I used to struggle a lot with baseline grids or baseline rhythms. I have no idea about you, but it just bothered me and I could never get a grip on it. I could definitely see the point though: making sure that text is aligned when two columns of text are next to each other seems like such an obvious thing for a classically trained Graphic Designer.
I literally tried everything. From Adobe Air em calculators to baseline grid calculators to Os X Dashboard widgets to using Photoshop scripts and layers for generating horizontal rulers. Some sidenote text would look like shit because it was set in all caps 15px, adhering to my 28px baseline grid. Whitespace was completely off but I was scared to tweak it, because my baseline was set at 28px height and everything had to adhere to that vertical rhythm in order to work.
It was a mess and it sucked. Tools were limiting my design and I hate when tools start doing that: you end up spending more time taming your tools than doing the actual design work. I was so completely wrong and I could not see it. I almost gave up on baseline grids. Almost.
Then it became clear to me: I was focusing too much on using line-height as a base unit. It’s not about line-height, it’s about the rhythm. If you click through the next fifteen slides from this presentation, you will quickly see what I mean:
Baseline Grid Workflow in Practice
How does that work in practice? It basically takes five simple steps:
- Choose a typeface.
- Define font-size and line-height.
- Find your interval number.
- Set up a Photoshop grid.
- Write CSS with your interval number in mind.
1. Choose a good typeface and set a piece of body text.
I really like to use Typecast for this part. But you can do it in Photoshop, Fireworks or straight in HTML & CSS as well.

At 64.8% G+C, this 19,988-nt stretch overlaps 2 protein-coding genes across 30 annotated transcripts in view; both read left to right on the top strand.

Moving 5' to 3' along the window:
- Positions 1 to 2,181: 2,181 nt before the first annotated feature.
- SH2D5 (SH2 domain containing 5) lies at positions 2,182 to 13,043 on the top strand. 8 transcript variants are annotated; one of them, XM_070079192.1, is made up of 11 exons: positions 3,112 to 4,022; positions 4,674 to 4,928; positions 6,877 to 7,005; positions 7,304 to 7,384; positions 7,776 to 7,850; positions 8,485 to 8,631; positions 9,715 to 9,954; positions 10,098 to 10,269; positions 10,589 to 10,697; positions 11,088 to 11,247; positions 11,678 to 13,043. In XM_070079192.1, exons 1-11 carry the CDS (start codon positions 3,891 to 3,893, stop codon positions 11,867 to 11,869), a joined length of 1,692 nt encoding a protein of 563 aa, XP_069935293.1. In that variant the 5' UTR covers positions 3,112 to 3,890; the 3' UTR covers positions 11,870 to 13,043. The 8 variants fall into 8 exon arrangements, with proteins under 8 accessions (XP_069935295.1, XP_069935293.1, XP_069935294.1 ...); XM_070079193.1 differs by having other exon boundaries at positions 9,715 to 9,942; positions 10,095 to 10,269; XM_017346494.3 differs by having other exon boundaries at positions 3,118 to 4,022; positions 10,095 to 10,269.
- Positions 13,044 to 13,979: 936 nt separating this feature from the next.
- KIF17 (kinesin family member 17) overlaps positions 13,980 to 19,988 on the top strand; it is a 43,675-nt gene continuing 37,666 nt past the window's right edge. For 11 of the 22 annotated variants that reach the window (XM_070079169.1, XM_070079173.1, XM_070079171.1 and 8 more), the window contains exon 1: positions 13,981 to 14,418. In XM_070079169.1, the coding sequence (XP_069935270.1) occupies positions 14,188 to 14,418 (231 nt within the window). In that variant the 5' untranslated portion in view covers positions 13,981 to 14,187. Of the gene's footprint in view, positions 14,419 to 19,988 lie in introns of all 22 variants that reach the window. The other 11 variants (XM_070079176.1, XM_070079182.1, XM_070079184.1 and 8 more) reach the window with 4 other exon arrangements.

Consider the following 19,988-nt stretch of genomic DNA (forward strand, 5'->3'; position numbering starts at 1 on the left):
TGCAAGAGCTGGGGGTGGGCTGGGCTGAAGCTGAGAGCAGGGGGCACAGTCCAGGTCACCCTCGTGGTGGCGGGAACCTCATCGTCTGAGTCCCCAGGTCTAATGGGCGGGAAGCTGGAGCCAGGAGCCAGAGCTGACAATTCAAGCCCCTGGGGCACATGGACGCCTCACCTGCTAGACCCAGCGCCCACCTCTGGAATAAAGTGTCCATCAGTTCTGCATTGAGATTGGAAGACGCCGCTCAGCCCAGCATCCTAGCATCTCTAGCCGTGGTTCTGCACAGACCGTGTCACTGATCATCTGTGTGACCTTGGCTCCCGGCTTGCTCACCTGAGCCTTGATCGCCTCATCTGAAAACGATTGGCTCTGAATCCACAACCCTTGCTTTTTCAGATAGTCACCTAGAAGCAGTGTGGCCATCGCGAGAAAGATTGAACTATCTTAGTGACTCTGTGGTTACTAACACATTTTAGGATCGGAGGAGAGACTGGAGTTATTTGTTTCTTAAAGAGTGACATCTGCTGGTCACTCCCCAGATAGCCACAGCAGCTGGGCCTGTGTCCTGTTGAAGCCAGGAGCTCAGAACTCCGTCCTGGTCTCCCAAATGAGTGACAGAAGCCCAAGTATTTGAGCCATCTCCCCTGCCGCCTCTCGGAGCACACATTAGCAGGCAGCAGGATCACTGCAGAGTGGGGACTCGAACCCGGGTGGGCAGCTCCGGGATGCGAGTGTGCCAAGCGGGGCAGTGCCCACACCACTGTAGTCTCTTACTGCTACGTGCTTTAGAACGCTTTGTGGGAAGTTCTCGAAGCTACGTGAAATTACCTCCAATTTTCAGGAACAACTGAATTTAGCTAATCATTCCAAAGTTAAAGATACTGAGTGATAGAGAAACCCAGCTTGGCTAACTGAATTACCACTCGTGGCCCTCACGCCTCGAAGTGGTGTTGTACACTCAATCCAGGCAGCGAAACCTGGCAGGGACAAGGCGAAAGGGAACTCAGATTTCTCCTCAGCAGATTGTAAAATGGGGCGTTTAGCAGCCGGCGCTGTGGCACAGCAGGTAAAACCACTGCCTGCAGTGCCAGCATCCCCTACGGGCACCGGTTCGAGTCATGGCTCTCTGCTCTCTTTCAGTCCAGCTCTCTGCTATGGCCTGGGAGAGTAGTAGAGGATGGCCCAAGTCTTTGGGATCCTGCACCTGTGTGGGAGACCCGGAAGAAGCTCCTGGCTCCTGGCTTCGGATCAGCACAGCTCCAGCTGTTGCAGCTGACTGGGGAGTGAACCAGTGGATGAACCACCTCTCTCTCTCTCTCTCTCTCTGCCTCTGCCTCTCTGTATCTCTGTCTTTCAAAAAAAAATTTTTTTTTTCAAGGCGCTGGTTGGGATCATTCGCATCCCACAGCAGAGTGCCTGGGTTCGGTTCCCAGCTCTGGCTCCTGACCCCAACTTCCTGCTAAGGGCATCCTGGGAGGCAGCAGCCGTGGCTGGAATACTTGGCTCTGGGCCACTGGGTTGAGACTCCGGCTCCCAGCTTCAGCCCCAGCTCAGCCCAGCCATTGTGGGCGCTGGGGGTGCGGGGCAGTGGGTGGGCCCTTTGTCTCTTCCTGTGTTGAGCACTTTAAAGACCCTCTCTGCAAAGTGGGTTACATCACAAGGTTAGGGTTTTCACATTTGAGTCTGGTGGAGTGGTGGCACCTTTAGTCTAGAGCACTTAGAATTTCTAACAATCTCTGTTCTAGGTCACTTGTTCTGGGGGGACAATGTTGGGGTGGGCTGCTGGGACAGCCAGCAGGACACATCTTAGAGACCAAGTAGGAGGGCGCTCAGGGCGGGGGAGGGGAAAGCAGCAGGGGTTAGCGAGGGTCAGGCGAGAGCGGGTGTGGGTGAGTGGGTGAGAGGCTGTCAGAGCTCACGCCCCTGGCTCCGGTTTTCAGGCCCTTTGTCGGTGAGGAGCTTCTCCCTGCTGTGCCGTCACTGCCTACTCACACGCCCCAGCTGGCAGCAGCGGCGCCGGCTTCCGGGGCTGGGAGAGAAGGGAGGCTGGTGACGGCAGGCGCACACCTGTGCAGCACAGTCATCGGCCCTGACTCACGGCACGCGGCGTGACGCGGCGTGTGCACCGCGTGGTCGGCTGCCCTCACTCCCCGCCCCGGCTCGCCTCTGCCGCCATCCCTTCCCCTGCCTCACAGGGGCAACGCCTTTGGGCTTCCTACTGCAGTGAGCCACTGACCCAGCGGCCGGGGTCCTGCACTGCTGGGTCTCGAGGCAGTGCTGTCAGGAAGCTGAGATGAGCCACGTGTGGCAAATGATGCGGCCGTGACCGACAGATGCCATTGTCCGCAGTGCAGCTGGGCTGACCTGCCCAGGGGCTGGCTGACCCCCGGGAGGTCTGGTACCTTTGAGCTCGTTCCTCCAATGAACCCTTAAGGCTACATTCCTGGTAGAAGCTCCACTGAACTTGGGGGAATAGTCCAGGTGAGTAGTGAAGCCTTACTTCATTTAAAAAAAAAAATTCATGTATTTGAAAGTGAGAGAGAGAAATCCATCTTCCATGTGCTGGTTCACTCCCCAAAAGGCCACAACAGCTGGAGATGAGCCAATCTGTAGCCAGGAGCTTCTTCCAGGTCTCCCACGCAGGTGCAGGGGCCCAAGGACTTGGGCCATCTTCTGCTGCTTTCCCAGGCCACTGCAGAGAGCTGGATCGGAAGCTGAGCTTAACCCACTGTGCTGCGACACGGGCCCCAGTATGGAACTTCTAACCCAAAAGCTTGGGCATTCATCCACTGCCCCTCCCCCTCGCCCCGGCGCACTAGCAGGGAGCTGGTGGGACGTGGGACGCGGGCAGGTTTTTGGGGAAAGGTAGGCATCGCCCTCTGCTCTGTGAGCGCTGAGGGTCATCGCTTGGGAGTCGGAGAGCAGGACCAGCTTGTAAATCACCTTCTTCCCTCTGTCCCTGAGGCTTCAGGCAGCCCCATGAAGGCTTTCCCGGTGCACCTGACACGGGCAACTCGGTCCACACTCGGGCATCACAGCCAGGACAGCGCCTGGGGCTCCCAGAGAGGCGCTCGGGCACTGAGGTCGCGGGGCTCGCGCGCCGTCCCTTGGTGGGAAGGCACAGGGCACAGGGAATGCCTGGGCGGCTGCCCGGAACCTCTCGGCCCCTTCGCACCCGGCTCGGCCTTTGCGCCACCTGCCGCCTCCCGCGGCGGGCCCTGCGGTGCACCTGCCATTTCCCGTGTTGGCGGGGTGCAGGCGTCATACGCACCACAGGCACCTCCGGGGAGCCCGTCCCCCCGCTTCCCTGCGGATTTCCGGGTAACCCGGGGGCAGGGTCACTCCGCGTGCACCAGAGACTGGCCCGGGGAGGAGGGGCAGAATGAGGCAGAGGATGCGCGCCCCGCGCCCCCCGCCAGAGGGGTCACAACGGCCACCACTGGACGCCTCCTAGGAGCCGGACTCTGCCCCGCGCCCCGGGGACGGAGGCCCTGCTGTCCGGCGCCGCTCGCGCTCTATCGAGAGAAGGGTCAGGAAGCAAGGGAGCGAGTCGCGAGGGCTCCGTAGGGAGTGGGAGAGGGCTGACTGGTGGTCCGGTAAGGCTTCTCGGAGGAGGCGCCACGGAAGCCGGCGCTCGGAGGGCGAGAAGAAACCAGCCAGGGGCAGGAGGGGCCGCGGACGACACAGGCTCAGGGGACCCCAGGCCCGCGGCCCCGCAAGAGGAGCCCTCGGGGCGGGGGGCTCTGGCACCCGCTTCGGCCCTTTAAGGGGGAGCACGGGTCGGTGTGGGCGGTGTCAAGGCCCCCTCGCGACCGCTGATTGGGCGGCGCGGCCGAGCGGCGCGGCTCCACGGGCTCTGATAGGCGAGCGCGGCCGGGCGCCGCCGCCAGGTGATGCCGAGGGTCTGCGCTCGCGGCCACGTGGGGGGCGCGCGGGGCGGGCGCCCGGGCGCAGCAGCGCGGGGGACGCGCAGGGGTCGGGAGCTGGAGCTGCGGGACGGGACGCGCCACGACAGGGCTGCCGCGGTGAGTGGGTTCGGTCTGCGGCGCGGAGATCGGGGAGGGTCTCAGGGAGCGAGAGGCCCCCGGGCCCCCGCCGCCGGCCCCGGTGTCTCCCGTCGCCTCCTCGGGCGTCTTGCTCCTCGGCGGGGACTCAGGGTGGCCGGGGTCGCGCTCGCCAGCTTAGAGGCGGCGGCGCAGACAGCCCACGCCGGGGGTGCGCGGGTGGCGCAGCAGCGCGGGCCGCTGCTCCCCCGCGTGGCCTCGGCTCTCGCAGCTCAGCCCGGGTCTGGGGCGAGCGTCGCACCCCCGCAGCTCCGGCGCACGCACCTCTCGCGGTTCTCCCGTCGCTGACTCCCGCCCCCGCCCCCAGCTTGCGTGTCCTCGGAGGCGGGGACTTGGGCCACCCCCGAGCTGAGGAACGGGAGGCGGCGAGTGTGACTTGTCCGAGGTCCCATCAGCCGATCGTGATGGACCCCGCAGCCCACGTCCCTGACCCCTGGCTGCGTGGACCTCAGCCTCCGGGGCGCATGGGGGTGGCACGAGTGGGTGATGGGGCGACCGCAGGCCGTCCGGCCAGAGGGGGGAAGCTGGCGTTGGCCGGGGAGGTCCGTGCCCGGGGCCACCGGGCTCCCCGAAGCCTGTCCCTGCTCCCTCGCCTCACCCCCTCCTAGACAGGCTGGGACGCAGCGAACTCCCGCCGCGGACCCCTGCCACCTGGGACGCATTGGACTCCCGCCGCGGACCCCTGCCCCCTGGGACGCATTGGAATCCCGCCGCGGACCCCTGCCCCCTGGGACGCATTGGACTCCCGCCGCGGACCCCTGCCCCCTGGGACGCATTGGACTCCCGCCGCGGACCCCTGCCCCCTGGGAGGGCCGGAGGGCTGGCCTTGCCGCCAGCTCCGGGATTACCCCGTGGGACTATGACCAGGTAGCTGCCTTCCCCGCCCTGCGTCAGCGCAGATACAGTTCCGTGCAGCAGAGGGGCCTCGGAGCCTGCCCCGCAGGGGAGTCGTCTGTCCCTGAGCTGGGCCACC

2. Define a good base font-size and accompanying line-height.
3. Find your interval number
This is what it is all about. Divide your line height by three or four and remember it. Never fucking forget that number, it is the heart and soul of your design and it will define everything. It’s okay to think in pixels, but I prefer to think of it as a unitless number.
A typical example would be Helvetica set at font-size: 18(px) and line-height: 28(px). Dividing the line-height by 4 will give me the interval number 7. Every following thing I do will be based on the number 7. A piece of sidebar text set at font size 15 that looks weird on a line height of 28? Set it at a line height of 21 (7 × 3). A header running over two lines, set at font size 30 that looks weird on a line height of 28 or 56 (28 × 2)? Set it at a comfortable line-height of 42 (7 × 6).
4. Set up a Grid in Photoshop for some Baseline Grid guidance.
In Photoshop CS6 on Mac Os X, you can find the Grid options under Photoshop > Preferences > Guides, Grids & Slices. I prefer using this for the baseline grid so I can toggle my (vertical) baseline grid and (horizontal) column grid on or off separate from each other — I use rulers for my column grids.
This is how I configure the options for the Grid:
- Style: is set to dots so I can see my grid without it interfering with my design.
- Gridline Every: is set to the line-height unit I defined. For example: 28 (pixels)
- Subdivisions: is set to the divisions needed to obtain my interval number. If my line-height is 28 pixels and I defined my interval number to be 7, Subdivisions would be 28 / 7 = 4.
5. Write CSS With the Interval Number in Mind
The last step is to write your CSS with the interval number constantly in the back of your mind. Need to define the navigation bar height? Vertical padding or margin values? Line-heights? They should all be multiples of your interval number.
I even like to go as far as get a little Sass aid. I define my interval number in a variable and use that to calculate the various numbers throughout my stylesheets. Saves a ton of time, especially if you decide to change your interval number at some point. If you prefer writing your CSS without a preprocessor, Alfred for Mac is an awesome app to quickly do some calculus if you’re lazy like me.
Things Will Break
Last but not least: some things will break your vertical rhythm. This is perfectly normal. A vertical rhythm is important to create a coherent look and feel and a pleasant reading and scanning experience. But when your design gut feeling tells your something different, please listen to your gut feeling.
What is your experience with vertical rhythm / baseline grids? I’d be happy to hear about it in the comments.
Read Up on Vertical Rhythm
These are some excellent articles that inspired me to start thinking about vertical rhythm in the first place: